Dr Ben Shüz
One of the most striking barriers to changing behaviour, to reduce dementia risk, is the fact that there is such a huge distance in time between what we’re doing now and when we might get the outcome. This is a problem that is very common to a lot of health behaviours. If I’m increasing my physical activity now, there might be a few short-term benefits - I’ll lose some weight, I’ll gain muscle tone. But the big beneficial outcomes, they’re very far in the future - so I may not get heart disease, or I may not get type two diabetes. If you’re already at high risk for those things, you still have a pretty large delay in when the, what we call reward, will come about. And that’s very different from health risk behaviours. You get immediate reward from eating a Danish. Smokers get an immediate reward when they smoke a cigarette. If you have a glass of wine, it immediately tastes good, and the cost will come later. So one of the major barriers in reducing dementia risk is really the difference in onset of costs - it’s no fun starting to be more physically active, it’s no fun changing your diet, and the rewards, which may or may not come after 20, 30, 40 years in the future, not getting dementia. And we’re pretty bad at dealing with, what we call, delayed gratification. That is, if we’re not immediately gratified or rewarded for what we’re doing, we have problems in keeping up behaviour changes. So I’d see that probably as one of the major cognitive barriers to changing behaviour in order to prevent dementia.
改变行为从而减少认知症风险的最明显的障碍之一是，事实上，在我们现在做的事情和我们可能得到结果之间有一个巨大的时间距离。这是一个很常见的很多健康行为的问题。如果我现在增加我的体力活动，可能有一些短期的好处 - 我会减肥，我会获得肌肉紧张。但是大的有益的结果是在很遥远的未来- 我可能不会得到心脏病，或者我可能不会得到2型糖尿病。如果你已经面临这些事情的高风险，你仍然有一个相当大的延迟将会发生，我们称之为奖励。这与健康风险行为非常不同。你会通过吃丹麦酥皮立即得到奖励。吸烟者在吸烟时会立即得到奖励。如果你喝一杯葡萄酒，你可会享受美酒的好味道，而付出的代价来得晚。因此，减少认知症风险的主要障碍之一是，减少认知症风险真正开始付出代价事件上的差异 - 没有乐趣开始更多的身体活动，改变你的饮食是没有乐趣和奖励，可能或可能不会在未来20、30、40年得认知症。当我们在处理我们称之为延迟的满足，感觉是非常糟糕的。也就是说，如果我们不能立即从我们正在做的事情感到满意或得到回报的话，我们坚持进行这种行为的改变就会有问题。所以我认为这可能是改变行为以预防认知症的主要认知障碍之一。
There are some challenges with regards to health behaviour change, when we look at different age groups. The behaviours that are recommended might differ. Different behaviours are more or less important at different stages in our lives but, most importantly, what we think we can or should do changes a lot during our lifetime. For example, we know that, in many older adults, experiences such as increasing difficulties walking up the stairs, increasing difficulties remembering things, increasing difficulties concentrating, are attributed to old age per se, so people think, “Ah, I can’t climb up the stairs. That’s probably because I’m getting old,” or “I keep forgetting things. That’s probably because I’m getting old,” but it may actually be early signs of an illness. So, by thinking that changes in our health are a natural part of ageing, we tend to be less motivated to do anything about it, because, after all, you can’t change your ageing process, can you? But if we think about those things as risk factors, and as things that can indicate that something could go wrong, we might be more inclined to do something about this. So this is a very, very important risk factor or barrier to behaviour change that we find in older age. In younger age groups, barriers to successful behaviour change have to do with what I’ve been talking about before, and that is the delay in gratification that we get from engaging in a health behaviour. So we may not get a heart attack in 20 years, we may not get type one diabetes in 20 years, but that’s not particularly relevant when I’m in my 40s, and it’s even less relevant when I’m in my 20s, because that is all so far away. So these might be some of the more specific barriers that are related to different age groups.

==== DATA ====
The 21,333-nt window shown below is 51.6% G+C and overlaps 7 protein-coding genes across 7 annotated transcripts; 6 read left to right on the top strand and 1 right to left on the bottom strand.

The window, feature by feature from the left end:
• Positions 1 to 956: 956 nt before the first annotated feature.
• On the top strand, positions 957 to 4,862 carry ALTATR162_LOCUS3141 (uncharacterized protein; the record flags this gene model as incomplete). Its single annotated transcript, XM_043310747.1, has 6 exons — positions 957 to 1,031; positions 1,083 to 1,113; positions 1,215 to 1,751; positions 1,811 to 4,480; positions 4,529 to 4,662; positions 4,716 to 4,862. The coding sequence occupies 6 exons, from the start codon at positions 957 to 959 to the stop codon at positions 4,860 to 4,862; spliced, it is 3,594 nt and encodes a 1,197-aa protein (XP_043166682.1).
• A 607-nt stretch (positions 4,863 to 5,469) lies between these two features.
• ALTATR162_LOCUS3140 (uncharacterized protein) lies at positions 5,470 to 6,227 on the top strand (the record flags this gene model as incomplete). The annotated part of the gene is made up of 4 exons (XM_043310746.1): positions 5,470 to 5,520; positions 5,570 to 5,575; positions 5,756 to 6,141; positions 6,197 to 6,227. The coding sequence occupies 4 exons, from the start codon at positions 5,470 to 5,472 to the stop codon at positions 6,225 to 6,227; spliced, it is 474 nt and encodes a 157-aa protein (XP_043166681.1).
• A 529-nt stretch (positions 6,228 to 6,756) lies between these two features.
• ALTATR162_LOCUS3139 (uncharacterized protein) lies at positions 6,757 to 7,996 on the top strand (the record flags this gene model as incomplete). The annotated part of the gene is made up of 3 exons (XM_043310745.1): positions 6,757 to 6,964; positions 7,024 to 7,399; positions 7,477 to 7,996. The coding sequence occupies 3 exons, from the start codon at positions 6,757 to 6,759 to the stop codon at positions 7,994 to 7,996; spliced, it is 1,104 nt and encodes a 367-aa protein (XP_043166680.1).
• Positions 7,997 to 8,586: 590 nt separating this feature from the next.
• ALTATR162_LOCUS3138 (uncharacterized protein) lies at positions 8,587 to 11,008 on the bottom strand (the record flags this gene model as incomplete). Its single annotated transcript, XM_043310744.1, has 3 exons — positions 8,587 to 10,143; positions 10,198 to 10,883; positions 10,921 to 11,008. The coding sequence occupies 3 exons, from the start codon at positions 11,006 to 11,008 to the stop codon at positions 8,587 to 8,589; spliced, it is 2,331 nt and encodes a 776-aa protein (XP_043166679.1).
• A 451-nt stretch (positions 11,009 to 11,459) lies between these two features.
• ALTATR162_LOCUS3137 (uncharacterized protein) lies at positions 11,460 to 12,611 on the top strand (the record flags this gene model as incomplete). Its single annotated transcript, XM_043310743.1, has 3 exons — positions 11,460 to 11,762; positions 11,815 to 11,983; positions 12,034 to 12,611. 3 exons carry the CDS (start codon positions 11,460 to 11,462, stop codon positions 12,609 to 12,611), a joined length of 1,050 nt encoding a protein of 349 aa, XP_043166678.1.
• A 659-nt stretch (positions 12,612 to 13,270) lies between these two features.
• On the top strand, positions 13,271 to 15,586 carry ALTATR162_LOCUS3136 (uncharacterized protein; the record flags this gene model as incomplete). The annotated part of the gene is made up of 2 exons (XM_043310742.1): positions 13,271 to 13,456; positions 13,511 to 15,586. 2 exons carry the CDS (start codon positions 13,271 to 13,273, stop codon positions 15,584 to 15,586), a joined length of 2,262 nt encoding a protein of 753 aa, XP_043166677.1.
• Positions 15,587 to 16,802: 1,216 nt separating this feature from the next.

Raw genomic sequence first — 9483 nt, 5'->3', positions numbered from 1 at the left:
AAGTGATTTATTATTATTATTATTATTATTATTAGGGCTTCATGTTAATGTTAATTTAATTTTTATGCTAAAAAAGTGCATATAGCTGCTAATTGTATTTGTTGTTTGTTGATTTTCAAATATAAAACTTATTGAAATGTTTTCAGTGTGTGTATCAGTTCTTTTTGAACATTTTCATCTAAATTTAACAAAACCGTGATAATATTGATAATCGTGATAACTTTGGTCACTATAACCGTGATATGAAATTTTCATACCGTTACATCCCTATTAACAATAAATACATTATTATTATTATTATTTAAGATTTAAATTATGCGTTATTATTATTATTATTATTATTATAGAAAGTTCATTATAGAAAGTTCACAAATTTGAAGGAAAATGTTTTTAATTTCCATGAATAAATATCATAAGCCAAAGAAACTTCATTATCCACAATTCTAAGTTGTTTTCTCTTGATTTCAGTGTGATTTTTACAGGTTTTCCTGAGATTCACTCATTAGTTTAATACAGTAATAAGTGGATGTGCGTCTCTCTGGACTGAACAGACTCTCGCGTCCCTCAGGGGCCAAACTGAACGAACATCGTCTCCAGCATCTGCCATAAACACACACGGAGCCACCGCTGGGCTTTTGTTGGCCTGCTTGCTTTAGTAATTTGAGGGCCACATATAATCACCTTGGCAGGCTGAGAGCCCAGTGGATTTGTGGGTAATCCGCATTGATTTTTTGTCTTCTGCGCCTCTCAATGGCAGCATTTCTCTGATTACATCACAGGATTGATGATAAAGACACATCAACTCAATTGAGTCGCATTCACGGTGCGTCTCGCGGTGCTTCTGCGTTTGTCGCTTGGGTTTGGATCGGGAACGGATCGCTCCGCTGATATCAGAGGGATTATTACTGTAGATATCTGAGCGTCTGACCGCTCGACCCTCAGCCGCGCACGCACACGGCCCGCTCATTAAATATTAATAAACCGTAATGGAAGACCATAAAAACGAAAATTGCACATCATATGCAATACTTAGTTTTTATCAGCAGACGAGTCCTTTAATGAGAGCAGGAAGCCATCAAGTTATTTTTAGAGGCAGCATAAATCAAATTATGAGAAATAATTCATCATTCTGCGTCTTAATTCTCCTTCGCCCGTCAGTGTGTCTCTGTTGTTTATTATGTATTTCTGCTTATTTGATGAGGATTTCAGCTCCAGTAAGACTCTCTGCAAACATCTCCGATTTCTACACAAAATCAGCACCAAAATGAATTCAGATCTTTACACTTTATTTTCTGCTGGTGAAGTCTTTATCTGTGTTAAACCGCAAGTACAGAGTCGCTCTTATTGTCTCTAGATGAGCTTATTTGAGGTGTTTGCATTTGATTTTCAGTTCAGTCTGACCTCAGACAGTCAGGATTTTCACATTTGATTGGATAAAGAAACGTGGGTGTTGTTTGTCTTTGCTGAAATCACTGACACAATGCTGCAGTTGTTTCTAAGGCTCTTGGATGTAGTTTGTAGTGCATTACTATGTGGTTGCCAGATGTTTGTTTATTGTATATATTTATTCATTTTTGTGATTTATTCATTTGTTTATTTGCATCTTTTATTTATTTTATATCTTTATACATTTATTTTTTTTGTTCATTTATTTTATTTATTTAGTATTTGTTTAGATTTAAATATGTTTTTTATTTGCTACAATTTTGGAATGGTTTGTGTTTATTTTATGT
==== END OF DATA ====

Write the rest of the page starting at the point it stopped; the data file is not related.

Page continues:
当我们观察不同的年龄组时，在健康行为变化方面遇到一些挑战。被推荐的行为可能不同。不同的行为或多或少在我们生活的不同阶段是重要的，但最重要的是，我们认为我们可以或应该做的改变，在我们的一生中很多。例如，我们知道， 许多老年人当走上楼梯时困难增加，记忆的事情变得更加困难，更加难以集中奖励时，往往将这些事情归因于年纪大了，所以人们认为，“啊，我不能爬上楼梯了。这可能是因为我变老了，” 或 “我老忘事 。这可能是因为我变老了”， 但这些可能实际上是疾病的早期迹象。所以，如果认为我们的健康的变化是老龄化的一个自然部分，我们往往会没有动力去做任何事情，因为毕竟是你无法改变你的衰老过程的，你能吗？但是，如果我们将这些事情看作是风险因素，并且是可能出错的事情，我们就会更倾向于做这方面的事情。所以这是一个非常非常重要的风险因素或我们发现在年龄较大时改变行为的障碍。在年轻的年龄组，其成功进行行为改变的障碍与我在前面一直在谈论的有关，那就是我们从健康行为得到满足的延迟。所以我们在20年内可能不会有心脏病发作，我们可能在20年内不会得1型糖尿病，但是当我40岁时，这不是特别相关，而且当我20多岁时，相关性更低，因为所有都离得还这么远。因此，这些也许是与不同年龄组相关的一些更特殊的障碍。
Well, there’s good news. It’s really never too late to change your health behaviours. There are a couple of really fantastic studies that I like to use as examples in my lectures. There’s a great study from Sweden, in which researchers followed up a group of elderly - and with elderly, apologies, the researchers meant women aged 65 and over - and they were able to follow them up for a period of a year, and then they were able to get mortality data off those participants later on. That is, they were able to track changes in their physical activity over a year and then see whether people who changed their physical activity were more or less likely to die earlier over a long period of time. And the interesting thing they found is that people who were not active at the beginning of the year, but became active over the course of that year, had the same reduced mortality risk as those older women who had been active in the first place. And the same holds true for ceasing to be active. Those women who ceased being active over the course of the year had a very similar increase in risk of mortality over the course of that time span than the women who had not been active in the first place. So that shows us it’s really never too late to change health behaviour.